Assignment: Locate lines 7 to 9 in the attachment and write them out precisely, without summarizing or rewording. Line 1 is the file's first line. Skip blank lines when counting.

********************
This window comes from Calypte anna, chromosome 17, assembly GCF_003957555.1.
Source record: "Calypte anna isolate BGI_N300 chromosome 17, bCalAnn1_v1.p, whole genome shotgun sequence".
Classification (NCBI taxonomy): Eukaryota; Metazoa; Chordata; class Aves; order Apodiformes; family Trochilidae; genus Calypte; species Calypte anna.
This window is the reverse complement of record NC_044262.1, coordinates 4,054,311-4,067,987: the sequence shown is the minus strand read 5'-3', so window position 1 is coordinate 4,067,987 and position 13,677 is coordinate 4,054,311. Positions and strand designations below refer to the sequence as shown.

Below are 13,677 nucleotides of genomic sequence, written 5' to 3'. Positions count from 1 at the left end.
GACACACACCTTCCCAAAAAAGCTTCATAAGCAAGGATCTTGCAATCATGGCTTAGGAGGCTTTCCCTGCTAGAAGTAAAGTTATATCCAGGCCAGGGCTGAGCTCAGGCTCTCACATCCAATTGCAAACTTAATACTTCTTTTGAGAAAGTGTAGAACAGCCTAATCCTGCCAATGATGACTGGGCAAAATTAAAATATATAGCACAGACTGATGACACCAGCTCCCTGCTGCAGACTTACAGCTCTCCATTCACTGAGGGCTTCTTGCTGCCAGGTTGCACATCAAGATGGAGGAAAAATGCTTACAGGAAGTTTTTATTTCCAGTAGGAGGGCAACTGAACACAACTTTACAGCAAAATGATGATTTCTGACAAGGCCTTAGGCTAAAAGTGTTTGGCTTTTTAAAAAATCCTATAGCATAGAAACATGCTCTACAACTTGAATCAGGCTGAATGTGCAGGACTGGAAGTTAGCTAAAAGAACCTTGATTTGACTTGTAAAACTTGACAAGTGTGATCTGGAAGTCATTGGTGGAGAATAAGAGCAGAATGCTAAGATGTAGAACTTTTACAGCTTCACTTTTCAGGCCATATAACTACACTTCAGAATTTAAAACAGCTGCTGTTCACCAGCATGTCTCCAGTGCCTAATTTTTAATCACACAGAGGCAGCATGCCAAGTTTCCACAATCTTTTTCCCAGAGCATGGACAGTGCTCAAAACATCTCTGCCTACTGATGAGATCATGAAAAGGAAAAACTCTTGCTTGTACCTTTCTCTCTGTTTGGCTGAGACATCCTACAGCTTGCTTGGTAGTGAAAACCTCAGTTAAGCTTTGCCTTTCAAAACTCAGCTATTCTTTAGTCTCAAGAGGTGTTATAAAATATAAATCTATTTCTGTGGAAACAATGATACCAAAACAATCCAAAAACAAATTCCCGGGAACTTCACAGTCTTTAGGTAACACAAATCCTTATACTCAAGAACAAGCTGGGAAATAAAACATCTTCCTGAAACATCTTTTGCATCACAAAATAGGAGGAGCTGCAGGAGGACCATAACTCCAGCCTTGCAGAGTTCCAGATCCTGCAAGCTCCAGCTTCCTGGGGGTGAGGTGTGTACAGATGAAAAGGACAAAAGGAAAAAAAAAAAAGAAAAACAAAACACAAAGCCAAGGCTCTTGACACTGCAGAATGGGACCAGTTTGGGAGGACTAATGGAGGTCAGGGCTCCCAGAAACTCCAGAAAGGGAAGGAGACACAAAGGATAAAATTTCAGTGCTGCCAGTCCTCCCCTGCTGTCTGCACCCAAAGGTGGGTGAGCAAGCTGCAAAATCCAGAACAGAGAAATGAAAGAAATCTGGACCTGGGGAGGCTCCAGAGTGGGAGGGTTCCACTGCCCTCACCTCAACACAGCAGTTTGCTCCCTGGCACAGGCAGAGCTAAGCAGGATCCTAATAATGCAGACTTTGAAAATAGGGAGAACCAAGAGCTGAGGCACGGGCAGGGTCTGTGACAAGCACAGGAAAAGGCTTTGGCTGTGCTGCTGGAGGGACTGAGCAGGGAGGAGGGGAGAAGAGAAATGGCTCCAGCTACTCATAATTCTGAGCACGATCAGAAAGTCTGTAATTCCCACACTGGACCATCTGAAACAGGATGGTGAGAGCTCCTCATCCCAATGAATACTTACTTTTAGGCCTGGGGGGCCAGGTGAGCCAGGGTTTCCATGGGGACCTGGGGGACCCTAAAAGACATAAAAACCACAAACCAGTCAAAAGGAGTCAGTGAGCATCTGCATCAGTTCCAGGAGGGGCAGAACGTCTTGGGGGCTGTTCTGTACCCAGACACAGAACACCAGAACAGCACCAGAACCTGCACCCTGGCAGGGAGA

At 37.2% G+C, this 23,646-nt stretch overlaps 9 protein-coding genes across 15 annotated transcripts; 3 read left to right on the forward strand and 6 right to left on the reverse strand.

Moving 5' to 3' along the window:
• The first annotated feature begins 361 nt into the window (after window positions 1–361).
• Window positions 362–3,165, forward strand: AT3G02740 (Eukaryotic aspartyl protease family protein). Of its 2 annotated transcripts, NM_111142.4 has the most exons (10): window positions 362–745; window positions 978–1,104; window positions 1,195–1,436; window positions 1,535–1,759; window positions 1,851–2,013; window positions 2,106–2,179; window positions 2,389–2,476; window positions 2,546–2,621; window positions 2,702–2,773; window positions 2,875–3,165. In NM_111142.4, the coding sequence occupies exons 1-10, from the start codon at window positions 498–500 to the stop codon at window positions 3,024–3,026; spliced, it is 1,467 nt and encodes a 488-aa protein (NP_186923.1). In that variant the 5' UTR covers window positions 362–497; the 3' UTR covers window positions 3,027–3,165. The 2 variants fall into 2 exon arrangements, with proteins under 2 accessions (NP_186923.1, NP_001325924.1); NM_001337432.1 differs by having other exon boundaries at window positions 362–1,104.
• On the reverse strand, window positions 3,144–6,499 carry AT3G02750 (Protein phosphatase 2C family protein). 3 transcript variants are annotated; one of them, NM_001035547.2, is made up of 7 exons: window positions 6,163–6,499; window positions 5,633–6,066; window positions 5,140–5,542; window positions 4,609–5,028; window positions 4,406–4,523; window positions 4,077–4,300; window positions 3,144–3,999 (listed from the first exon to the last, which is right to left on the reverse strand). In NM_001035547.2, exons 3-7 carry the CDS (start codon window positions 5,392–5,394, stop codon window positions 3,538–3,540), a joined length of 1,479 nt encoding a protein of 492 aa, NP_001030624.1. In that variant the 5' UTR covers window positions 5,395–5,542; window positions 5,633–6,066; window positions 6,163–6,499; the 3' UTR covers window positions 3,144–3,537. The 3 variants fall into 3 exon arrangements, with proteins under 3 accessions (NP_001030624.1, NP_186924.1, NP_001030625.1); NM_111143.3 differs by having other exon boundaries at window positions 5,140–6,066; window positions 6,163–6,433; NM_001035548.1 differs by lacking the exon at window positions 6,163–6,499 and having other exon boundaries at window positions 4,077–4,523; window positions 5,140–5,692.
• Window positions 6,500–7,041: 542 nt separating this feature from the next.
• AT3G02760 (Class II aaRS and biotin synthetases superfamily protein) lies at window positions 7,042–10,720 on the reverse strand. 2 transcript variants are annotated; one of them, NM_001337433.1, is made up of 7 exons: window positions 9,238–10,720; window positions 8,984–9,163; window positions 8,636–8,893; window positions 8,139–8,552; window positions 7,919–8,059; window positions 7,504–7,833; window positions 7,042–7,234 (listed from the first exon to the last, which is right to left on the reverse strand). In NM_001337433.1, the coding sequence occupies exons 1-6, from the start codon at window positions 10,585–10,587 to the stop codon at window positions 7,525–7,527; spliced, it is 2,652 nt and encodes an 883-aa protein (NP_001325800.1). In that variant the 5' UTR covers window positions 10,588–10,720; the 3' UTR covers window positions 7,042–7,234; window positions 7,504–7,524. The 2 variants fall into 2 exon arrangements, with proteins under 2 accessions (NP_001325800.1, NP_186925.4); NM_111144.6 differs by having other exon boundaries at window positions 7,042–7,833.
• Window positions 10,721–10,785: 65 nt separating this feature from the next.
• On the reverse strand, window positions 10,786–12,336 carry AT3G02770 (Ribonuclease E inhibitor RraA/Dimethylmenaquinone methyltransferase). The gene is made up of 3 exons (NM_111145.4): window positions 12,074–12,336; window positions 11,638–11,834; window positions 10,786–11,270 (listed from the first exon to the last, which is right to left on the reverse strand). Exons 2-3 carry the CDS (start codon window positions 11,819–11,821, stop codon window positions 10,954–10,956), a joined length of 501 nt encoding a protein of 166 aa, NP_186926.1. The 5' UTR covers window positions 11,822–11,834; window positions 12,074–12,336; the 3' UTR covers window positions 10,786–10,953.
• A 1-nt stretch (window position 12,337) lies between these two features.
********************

At 37.2% G+C, this 23,646-nt stretch overlaps 9 protein-coding genes across 15 annotated transcripts; 3 read left to right on the forward strand and 6 right to left on the reverse strand.

Moving 5' to 3' along the window:
• The first annotated feature begins 361 nt into the window (after window positions 1–361).